Scaling up climate smart agriculture to address food deficit




Food and Agriculture Organisation (FAO) estimates that by 2050, the Earth will need to feed an additional 2 billion people on top of about 7billion it is currently struggling to feed.

The organisation adds that the planet will require a 70-percent increase in global food production, including a 100 percent increase in developing countries, including Malawi.


But the question is: how are we going to improve food production?

Malawi continues to register a steady increase in the number of adverse climatic hazards, with the most serious being dry spells, seasonal droughts, intense rainfall, riverine floods and flush floods.

Some of these, especially droughts and floods, have increased in frequency, intensity and magnitude overthe last two decades, and have adversely impacted on food and water security, water quality, energy and the sustainable livelihoods of rural communities.


Additionally, limited land is increasingly being used for other purposes, agricultural productivity growth is decreasing and soils and forests are being depleted and degraded at the fastest rate ever.

The National Smallholder Farmers Association of Malawi (Nasfam) Chief Executive Officer, Betty Chinyamunyamu, says 84 percent of Malawians are affected by drought, floods and emerging pests and diseases.

Chinyamunyamu observes that with an agro-based economy and a rapidly growing population estimated at 3.3 percent per annum, Malawi’s vulnerability continues to increase annually.

“This is because this proportion of the population is engaged directly in agricultural production. In some seasons, yields have been reduced and in severe cases, there has been total crop failure,” she said.

Chinyamunyamu was one of the agriculture and environmental expertswho presented papers at the National Climate Smart Agriculture (CSA) Dialogue, which took place in Lilongwe last week.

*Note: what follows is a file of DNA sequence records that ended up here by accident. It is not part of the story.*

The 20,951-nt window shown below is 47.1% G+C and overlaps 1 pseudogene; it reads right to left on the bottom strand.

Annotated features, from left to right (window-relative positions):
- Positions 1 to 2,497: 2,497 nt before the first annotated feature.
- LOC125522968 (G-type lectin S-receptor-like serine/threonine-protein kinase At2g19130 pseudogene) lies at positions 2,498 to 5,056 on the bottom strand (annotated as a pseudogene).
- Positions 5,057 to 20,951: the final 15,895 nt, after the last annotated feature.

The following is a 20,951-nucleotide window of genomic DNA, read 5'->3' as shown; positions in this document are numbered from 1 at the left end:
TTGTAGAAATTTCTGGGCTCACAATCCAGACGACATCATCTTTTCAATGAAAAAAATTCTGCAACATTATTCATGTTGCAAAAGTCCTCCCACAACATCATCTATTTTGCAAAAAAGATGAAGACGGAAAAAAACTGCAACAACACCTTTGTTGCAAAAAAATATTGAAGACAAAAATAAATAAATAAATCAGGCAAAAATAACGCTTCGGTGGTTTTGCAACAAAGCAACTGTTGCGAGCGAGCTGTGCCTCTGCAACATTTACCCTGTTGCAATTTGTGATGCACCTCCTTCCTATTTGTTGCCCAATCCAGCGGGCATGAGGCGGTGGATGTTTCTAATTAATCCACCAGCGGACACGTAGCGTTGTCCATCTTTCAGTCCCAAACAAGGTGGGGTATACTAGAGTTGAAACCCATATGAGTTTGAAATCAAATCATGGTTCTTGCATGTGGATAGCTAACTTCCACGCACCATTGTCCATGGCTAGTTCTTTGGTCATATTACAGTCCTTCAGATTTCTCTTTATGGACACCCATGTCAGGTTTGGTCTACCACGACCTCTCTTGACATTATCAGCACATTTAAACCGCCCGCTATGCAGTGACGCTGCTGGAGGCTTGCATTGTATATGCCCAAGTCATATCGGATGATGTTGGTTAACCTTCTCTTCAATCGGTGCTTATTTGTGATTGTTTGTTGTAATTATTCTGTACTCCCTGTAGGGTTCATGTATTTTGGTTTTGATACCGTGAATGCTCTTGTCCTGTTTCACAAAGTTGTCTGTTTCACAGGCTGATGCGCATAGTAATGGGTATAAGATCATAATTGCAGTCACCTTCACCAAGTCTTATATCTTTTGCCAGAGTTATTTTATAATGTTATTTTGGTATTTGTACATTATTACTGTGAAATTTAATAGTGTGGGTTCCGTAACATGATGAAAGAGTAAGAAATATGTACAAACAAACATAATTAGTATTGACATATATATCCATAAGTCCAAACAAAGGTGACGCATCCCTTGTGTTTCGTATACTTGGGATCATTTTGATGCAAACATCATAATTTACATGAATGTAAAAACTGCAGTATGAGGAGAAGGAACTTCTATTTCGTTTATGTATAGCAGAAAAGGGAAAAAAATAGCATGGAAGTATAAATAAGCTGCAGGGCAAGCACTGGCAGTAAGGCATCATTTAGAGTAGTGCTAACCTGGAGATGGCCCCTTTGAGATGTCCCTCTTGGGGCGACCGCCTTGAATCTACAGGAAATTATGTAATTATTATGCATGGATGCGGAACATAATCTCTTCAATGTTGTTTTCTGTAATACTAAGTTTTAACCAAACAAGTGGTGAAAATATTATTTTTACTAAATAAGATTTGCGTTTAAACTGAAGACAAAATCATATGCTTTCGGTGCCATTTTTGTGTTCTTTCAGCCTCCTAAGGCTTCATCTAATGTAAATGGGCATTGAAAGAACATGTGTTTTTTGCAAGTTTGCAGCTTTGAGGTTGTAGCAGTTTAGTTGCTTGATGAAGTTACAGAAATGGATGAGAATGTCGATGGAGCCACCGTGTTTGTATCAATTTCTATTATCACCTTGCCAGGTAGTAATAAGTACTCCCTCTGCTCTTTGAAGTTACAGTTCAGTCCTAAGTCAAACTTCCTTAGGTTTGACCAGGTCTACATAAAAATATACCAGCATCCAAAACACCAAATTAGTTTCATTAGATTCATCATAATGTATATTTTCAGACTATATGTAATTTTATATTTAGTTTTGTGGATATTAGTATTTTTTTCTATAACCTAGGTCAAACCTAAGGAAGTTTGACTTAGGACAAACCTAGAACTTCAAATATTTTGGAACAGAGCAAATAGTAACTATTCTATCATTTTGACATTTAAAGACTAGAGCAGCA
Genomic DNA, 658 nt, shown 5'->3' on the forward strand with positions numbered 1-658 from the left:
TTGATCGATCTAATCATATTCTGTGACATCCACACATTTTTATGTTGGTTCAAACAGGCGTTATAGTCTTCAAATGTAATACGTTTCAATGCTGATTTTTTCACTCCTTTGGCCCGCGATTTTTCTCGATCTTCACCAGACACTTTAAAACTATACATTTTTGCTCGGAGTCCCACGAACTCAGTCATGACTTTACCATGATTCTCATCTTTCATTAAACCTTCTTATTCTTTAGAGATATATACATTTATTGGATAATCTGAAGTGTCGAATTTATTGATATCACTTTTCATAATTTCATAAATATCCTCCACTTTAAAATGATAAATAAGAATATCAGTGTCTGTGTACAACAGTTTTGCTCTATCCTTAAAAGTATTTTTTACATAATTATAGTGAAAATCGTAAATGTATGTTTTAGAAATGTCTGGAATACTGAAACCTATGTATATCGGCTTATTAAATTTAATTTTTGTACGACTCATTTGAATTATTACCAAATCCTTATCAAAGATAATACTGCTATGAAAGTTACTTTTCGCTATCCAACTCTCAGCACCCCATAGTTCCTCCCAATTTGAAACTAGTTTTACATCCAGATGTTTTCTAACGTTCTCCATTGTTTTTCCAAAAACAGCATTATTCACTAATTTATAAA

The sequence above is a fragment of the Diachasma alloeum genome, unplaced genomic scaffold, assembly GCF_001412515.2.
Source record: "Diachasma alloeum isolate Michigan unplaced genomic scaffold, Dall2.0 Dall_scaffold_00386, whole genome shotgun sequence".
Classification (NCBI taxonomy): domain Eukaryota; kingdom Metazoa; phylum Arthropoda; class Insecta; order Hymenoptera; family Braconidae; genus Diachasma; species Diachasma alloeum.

The dialogue was jointly organised by Nasfam and Civil Society Agriculture Network(Cisanet), Care International Malawi and Food, Agriculture and Natural Resources Policy Analysis Network (FANRPAN).

It pooled stakeholders from various local and international non-governmental organisations and environmentalists to bang heads on measures to take to scale up CSA and promote greater public and private investment to promote agriculture and food security, develop technology and increase the productivity of the sector.

The dialogue was aimed to identify priority CSA policies and technologies relevant for the country and also share best practices in scaling up CSA practices and technologies.

It also aimed at creating a platform where stakeholders to explore more on CSA policies and technologies used in the country in light of the nationally determined contributions and the Paris Climate Change Agreement under the United Nations Framework Convention on Climate Change (UNFCCC).

Chinyamunyamu said there is a growing need to improve productivity in the agriculture sector in order to shore up the economy and produce surplus food so as to keep pace with the growing population.

In 2006, Malawi formulated the National Adaptation Plan of Action (NAPA) by evaluating the impacts of adverse climatic conditions in eight important sectors of economic growth, and ranked the identified activities using multi-criteria analysis to arrive at a list of 15 urgent and immediate priorityneeds for adaptation.

NAPA was aimed at identifying a list of priority activities, formulating priority adaptation options, building capacity for adapting to longer-term climate change and variability, and raising public awareness on the urgency to adapt to the adverse effects of extreme weather events.

In 2016, government developed the National Climate Change Management Policy (NCCMP) and National Agricultural Policy (NAP).

NCCMP intends to create an enabling environment for development of a countrywide, coordinated and harmonised approach, which attends to the needs and concerns of all sectors of society, while ensuring continuedsustainable development.